At its TechEd event in Houston today, Microsoft talked about the future of its .NET and ASP.NET frameworks. While the company isn’t quite ready to announced .NET 5 just yet, it’s clear that Microsoft is pretty close to launching the next version of its standard development framework.
As Microsoft’s Brian Harry, the corporate vice president in its Developer Division, told me last week, the team has realized that the framework had to evolve in order to stay relevant in a world where developers now have to target multiple platforms. “We had the same framework that ran everywhere, but we were seeing very different requirements for the different platforms,” Harry told me. “More than large monolithic libraries, developer now want small packages that they can pick and choose.”
As Microsoft noted today, it also wants to make .NET more agile on the server and in the cloud. To do this, it will launch optimized .NET runtimes for the cloud that are faster and need fewer resources than today’s standard .NET runtime. These cloud-optimized .NET runtimes will only feature the libraries you would typically need in the cloud — without weighing down the framework with tools like Windows Form or Windows Presentation Foundation libraries.
Harry told me that one major advantage of this is that developers can package their apps with the libraries and more easily run apps that use different versions of .NET side-by-side.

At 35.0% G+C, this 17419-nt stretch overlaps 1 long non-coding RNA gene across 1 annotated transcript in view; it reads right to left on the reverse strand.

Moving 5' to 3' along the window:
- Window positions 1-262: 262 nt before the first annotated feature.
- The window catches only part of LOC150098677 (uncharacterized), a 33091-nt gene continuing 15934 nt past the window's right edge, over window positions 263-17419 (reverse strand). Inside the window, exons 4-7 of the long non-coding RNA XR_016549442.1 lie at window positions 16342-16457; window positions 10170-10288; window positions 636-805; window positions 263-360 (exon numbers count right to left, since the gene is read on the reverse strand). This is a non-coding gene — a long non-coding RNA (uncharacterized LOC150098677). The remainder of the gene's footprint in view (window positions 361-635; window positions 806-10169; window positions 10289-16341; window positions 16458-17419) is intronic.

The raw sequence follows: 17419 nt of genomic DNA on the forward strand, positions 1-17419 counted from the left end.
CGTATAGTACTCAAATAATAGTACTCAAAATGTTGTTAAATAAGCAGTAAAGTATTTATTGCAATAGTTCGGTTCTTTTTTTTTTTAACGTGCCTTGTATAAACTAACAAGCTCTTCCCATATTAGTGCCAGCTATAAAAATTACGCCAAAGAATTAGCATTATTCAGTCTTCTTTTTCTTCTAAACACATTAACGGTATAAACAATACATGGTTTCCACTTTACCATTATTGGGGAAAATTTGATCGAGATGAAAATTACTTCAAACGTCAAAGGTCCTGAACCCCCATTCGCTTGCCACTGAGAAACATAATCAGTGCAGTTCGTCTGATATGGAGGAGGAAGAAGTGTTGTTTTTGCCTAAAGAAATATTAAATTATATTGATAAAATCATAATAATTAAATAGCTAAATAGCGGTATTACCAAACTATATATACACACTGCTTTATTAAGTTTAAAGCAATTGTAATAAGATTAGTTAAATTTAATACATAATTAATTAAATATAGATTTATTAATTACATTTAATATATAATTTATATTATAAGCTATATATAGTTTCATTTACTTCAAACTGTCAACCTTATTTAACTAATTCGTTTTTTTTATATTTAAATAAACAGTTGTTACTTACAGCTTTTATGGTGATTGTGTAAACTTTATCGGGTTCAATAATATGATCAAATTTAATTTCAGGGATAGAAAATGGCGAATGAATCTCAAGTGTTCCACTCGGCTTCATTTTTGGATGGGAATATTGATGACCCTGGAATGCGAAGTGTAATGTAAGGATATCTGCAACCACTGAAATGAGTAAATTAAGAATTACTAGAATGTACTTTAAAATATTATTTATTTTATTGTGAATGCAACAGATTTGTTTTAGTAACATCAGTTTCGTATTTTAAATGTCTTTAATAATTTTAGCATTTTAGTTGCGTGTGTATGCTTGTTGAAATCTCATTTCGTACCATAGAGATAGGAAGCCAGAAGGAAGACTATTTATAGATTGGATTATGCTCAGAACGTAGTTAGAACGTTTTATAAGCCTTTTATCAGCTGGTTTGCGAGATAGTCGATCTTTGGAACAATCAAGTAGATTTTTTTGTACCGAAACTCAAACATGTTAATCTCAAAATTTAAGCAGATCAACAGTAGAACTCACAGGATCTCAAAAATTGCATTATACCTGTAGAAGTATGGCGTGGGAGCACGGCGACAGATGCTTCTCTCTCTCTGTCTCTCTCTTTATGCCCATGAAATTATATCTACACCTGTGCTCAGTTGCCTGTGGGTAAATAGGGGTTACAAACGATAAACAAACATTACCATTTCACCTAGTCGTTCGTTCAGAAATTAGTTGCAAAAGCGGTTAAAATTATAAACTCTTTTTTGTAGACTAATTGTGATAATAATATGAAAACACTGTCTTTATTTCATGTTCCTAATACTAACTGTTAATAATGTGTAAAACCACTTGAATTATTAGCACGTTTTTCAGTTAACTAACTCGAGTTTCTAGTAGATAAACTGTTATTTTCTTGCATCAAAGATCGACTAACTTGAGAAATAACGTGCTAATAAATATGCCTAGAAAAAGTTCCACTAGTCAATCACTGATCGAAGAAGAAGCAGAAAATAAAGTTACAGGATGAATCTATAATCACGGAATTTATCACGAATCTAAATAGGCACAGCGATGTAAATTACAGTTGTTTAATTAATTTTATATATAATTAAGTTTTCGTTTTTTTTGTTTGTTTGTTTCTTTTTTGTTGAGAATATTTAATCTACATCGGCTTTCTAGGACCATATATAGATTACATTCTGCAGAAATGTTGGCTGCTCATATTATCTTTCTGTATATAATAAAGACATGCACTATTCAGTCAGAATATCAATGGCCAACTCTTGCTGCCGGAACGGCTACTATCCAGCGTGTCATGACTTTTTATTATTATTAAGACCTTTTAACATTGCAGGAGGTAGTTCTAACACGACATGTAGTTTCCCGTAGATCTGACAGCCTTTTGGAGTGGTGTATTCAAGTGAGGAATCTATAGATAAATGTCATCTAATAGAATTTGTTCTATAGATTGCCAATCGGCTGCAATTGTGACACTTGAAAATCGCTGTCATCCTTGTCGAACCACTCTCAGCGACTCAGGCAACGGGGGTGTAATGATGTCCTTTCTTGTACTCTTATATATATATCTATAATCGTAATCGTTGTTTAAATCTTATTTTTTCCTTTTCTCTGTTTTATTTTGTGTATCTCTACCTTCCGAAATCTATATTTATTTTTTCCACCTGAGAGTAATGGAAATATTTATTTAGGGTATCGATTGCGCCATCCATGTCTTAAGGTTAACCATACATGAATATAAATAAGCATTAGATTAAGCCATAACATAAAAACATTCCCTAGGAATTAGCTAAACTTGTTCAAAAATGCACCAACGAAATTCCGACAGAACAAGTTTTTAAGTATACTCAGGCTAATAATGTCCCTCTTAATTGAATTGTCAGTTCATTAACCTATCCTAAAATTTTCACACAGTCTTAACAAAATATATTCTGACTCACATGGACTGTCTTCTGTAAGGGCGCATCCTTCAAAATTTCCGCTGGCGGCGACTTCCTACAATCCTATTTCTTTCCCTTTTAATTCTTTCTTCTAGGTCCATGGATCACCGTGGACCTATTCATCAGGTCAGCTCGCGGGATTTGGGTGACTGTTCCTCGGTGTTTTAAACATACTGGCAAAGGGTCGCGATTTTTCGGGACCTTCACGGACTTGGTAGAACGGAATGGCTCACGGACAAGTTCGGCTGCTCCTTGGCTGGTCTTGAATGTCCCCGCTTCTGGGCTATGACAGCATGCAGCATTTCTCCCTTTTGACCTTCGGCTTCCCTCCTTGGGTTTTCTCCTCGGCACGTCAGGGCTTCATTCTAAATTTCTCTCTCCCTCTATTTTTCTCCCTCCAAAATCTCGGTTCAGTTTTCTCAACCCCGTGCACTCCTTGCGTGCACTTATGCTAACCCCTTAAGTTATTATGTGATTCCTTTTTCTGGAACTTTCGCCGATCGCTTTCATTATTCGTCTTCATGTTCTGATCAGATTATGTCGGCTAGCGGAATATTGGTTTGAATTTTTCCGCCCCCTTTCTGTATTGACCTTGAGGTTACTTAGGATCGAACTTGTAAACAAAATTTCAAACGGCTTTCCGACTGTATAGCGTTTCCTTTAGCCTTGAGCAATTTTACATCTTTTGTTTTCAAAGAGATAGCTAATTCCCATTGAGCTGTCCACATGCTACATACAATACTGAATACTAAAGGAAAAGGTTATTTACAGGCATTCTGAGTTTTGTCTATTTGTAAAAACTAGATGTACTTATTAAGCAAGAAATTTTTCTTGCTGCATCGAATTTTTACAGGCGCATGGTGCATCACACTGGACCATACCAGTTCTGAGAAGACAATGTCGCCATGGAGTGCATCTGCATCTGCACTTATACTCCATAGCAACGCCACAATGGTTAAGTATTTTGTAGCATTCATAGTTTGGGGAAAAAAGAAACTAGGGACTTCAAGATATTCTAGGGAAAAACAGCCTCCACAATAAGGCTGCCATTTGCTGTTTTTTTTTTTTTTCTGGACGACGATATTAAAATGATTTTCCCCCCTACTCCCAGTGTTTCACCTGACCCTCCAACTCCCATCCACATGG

Through its partnership with Xamarin (at some point, Microsoft should just buy Xamarin given how deeply it is integrating its services into its developer ecosystem…), developers will also be able to run their .NET applications on Unix or OS X on top of the Mono runtime.
As part of today’ announcement, Microsoft also announced a preview of the next version of its web development framework ASP.NET, dubbed ASP.NET vNEXT. The focus here is on allowing developer to select which libraries and packages they want to use for their apps.
Developers will be able to take all of their existing ASP.NET skills, but with vNEXT, they will also be able to use the dynamic compilation available in the new open-source Roslyn .NET compiler platform, so they won’t have to recompile their apps to see the changes they made in their browser.
ASP.NET vNEXT will be an open-source project and become part of the Microsoft’s recently announced .NET Foundation.
So far, this is all Microsoft is sharing about the next version of .NET, but chances are we will hear quite a bit more about it in the months to come.